Ironically, predicting the future isn't all that difficult (over certain timeframes). In this presentation John will look at some of the lessons he's learnt from his successful prognostications, discuss some of his failures as well, and then look at the next 2-5 years of the Web, and where he thinks you should be concentrating your efforts.
With a background in computer science and mathematics, and a great deal of good fortune, John Allsopp's life collided with the web in the early 1990s. For nearly 20 years he has developed software for web developers, built web sites and applications, written books like Developing with Web Standards and the first ever book on Microformats, and written countless articles and tutorials for print and online publications.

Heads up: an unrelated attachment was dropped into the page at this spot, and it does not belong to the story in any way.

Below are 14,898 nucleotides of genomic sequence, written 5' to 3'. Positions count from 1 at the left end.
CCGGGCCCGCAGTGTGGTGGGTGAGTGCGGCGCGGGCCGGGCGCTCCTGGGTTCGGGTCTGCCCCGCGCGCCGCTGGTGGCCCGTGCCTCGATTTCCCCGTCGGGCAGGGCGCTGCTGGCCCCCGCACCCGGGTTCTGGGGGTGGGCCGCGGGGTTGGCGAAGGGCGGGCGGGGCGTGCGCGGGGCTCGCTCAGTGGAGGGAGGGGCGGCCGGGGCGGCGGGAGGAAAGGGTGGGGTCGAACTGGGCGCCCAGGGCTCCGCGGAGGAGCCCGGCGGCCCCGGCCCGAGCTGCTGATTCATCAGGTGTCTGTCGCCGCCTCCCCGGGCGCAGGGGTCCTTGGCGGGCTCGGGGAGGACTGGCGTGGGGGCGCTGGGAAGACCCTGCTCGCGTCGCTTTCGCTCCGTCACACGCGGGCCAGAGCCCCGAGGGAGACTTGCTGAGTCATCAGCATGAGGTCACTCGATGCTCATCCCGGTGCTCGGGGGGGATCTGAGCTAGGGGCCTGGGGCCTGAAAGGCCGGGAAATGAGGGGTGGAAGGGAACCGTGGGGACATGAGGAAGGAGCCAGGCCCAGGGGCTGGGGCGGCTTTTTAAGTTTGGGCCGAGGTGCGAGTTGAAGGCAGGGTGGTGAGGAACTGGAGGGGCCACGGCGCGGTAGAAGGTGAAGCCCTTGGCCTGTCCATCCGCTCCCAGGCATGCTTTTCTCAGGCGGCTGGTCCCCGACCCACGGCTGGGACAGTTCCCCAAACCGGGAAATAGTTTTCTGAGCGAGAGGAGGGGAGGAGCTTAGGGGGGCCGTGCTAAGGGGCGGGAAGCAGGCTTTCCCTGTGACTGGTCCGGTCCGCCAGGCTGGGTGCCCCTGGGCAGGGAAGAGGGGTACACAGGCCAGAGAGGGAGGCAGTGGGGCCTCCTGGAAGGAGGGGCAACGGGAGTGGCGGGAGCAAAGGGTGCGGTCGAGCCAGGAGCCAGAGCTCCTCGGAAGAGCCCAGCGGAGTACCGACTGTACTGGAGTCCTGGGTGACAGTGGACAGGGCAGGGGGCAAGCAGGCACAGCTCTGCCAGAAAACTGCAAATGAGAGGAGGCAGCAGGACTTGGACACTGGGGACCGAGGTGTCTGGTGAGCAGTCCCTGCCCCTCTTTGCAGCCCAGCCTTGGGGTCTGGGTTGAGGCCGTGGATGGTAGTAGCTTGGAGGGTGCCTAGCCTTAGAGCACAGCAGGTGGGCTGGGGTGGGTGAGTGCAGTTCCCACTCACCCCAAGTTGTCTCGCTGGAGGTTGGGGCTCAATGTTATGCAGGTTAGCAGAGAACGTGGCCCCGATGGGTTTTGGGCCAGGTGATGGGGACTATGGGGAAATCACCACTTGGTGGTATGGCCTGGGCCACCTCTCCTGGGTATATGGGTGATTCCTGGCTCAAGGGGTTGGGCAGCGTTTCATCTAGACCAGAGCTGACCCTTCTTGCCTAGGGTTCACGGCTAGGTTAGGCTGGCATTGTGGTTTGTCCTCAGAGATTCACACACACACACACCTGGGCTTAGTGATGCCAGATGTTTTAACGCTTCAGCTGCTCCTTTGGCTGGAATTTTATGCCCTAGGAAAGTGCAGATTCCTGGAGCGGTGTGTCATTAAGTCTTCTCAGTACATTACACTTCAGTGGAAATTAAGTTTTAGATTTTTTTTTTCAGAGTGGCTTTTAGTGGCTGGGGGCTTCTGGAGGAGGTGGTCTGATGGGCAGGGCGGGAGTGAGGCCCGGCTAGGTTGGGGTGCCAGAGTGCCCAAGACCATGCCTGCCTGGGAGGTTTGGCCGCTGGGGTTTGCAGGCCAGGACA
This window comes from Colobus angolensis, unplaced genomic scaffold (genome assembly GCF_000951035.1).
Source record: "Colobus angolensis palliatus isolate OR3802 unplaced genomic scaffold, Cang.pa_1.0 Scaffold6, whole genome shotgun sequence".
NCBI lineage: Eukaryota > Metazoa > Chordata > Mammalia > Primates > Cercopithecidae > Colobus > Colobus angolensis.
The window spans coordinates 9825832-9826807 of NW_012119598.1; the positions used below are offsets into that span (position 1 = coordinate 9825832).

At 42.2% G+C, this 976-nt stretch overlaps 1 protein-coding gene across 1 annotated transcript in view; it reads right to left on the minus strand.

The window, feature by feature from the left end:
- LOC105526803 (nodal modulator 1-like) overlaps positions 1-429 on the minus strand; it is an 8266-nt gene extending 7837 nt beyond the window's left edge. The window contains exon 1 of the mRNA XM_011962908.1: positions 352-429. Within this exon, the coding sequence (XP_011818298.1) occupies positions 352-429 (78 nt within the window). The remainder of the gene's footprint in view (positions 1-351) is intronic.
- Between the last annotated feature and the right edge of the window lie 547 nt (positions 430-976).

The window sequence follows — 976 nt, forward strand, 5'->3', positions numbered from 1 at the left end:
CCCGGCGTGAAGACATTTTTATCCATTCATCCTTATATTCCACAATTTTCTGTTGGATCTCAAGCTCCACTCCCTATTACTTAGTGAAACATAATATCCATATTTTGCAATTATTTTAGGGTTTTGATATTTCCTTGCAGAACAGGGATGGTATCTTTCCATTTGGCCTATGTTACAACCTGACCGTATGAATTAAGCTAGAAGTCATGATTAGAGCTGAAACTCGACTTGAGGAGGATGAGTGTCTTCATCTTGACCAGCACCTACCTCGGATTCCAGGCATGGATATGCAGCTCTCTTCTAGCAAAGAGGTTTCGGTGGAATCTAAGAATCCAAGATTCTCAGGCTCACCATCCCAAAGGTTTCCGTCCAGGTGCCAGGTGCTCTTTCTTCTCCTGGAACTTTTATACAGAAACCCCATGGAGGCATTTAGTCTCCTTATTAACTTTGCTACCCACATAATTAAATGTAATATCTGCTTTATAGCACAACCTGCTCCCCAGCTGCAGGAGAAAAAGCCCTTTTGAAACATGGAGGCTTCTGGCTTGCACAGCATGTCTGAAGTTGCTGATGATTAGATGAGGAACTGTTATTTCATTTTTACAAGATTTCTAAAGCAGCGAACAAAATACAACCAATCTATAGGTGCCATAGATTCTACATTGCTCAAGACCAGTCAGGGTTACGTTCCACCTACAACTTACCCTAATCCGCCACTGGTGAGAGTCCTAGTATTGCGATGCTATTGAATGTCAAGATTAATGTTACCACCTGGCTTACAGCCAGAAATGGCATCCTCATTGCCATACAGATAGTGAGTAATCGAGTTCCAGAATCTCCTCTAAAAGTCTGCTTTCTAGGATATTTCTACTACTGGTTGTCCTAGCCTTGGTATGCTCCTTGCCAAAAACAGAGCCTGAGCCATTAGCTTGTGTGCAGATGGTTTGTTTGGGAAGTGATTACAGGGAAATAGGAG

In 2000, he wrote "A Dao of Web Design", which over a decade later continues to be widely cited as the theoretical foundation for Responsive Web Design.
John continues to develop software, websites and applications, tutorials and articles, and to deliver workshops online and in person. He co-founded the Web Directions conference series, and in his copious free time likes to trail run, mountain bike, play what most of the world calls football, and be as good a dad as possible to three beautiful young daughters.
He lives in the bush, overlooking the ocean, a little outside Sydney, and considers himself very fortunate indeed. Visit John's website or follow him on twitter.